Xanax is a prescription benzodiazepine medication intended to treat anxiety and seizure disorders. This medication is a mild tranquilizer, causing feelings of calmness and euphoria.
Because Xanax is a benzodiazepine, taking this medication comes with the risk of developing an addiction. When misused, Xanax is a highly addictive drug that can cause many complications.
Unfortunately, many people taking Xanax fail to realize the dangerous interactions it causes when mixed with other drugs. One of the most dangerous substances to mix with Xanax is blood pressure medications.
What are Blood Pressure Medications and How Do They Work?
Blood pressure medications are also referred to as antihypertensive medicines. They are prescribed to treat high blood pressure, also known as hypertension. Hypertension is characterized by an individual’s blood putting too much pressure on the walls of their arteries.
Leaving high blood pressure untreated could lead to issues such as stroke, heart attack, heart failure, and kidney disease. Individuals who cannot lower their blood pressure through natural remedies like exercise are prescribed blood pressure medication.
Common blood pressure medications include:
- Valsartan (angiotensin II receptor blocker)
- Olmesartan (angiotensin II receptor blocker)
- Candesartan (angiotensin II receptor blocker)
- Lisinopril (ACE inhibitor)
- Captopril (ACE inhibitor)
- Fosinopril sodium (ACE inhibitor)
- Amlodipine besylate (calcium channel blocker)
- Verapamil hydrochloride (calcium channel blocker)
- Nifedipine (calcium channel blocker)
- Generic hydrochlorothiazide (diuretic)
- Chlorthalidone (diuretic)
- Methyclothiazide (diuretic)
- Metoprolol (beta-blocker)
- Propranolol (beta-blocker)
- Penbutolol sulfate (beta-blocker)
Each type of blood pressure medication works differently:
- ACE inhibitors and angiotensin II receptor blockers stop the blood vessels from narrowing, limiting the pressure from the blood.
- Calcium channel blockers relax the blood vessels by preventing calcium from entering the muscle cells of the heart and blood vessels.
- Diuretics remove the excess sodium and water from an individual’s body, lowering the amount of fluid in their blood.
- Beta-blockers limit the excess blood flowing through an individual’s heart by helping their heart to beat slower and with less force.
Why Do People Mix Blood Pressure Medications and Xanax?
Most individuals who mix blood pressure medications and Xanax are already prescribed their blood pressure medicine. They may not think about the potential drug interactions between Xanax and antihypertensives. When someone takes medication every day, they may be less likely to think about it before taking another substance.
Someone who is addicted to Xanax but prescribed blood pressure medications may continue to mix the substances without worrying about the consequences. Even if they are aware, their addiction to Xanax may overpower their worries about drug interactions.
Lastly, some individuals may attempt to mix the two medications to increase the effects of Xanax. While their feelings of lightheadedness and dizziness may increase, mixing these drugs is never recommended.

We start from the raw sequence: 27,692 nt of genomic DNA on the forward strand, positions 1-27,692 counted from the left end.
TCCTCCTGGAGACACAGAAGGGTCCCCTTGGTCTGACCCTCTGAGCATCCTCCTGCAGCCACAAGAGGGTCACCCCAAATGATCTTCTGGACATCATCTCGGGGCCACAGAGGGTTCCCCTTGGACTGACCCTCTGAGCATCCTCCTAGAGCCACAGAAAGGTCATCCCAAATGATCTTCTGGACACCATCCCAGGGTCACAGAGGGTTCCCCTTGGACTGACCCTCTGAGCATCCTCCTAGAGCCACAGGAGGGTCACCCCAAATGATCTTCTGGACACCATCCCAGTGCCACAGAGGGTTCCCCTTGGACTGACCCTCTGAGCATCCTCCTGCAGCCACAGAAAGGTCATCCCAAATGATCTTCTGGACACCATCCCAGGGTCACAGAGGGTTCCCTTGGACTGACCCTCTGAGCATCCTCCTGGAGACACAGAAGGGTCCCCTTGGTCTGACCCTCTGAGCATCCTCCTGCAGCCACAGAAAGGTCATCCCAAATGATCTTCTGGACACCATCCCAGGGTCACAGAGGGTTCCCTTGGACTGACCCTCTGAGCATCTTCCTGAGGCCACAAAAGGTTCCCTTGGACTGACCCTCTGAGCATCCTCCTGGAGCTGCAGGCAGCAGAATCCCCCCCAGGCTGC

Unfortunately, mixing blood pressure medications and Xanax is highly dangerous.
Is Mixing Xanax and Blood Pressure Medications Dangerous?
Mixing Xanax and blood pressure medications of any kind is extremely dangerous. The most obvious danger is the risk of dangerously low blood pressure, as both medications tend to decrease pressure in the blood. However, there are a few other interactions of concern.
Additive Effects in Lowering Blood Pressure
Benzodiazepines like Xanax slow down bodily functions like breathing and heart rate. Additionally, Xanax may temporarily lower an individual’s blood pressure.
When someone is already taking blood pressure medications, their blood pressure has been lowered to a safe level. However, once they consume Xanax their blood pressure could drop dangerously low. This may lead to headaches, dizziness, lightheadedness, fainting, and changes in pulse or heart rate.
Rebound Anxiety Due to Xanax Abuse
If an individual is abusing Xanax to self-medicate their anxiety, they may be doing more harm than good. Once an individual is addicted to Xanax, they will experience symptoms of withdrawal when they do not take the drug.
During Xanax withdrawal, individuals may experience rebound anxiety. This often leads to irregular blood pressure and high spikes in blood pressure. As a result, Xanax may be causing blood pressure medications to become ineffective.
This is extremely dangerous, as individuals are taking blood pressure medications to prevent serious side effects like stroke, heart attack, heart failure, and kidney disease.
Increased Blood Pressure
While benzodiazepines typically lead to lowered blood pressure, they may cause hypertension in some cases. According to a study in 2019, this is most common among individuals taking benzodiazepines for sleep disturbances.
This is dangerous for individuals with a history of hypertension. While they are taking blood pressure medications to lower their blood pressure, Xanax could increase their blood pressure. This may cause their blood pressure to rise dangerously despite their antihypertensive medication.
Find Help for Xanax Abuse and Addiction Today
If you or a loved one suffer from addiction, it’s time to consider professional help. This is especially important for individuals also taking blood pressure medication, as this could easily turn into a medical emergency. Thankfully, addiction treatment centers like Moving Mountains Recovery are equipped to treat the mental, emotional, and physical effects of substance abuse.
Contact us today for more information on our Xanax abuse and addiction treatment program.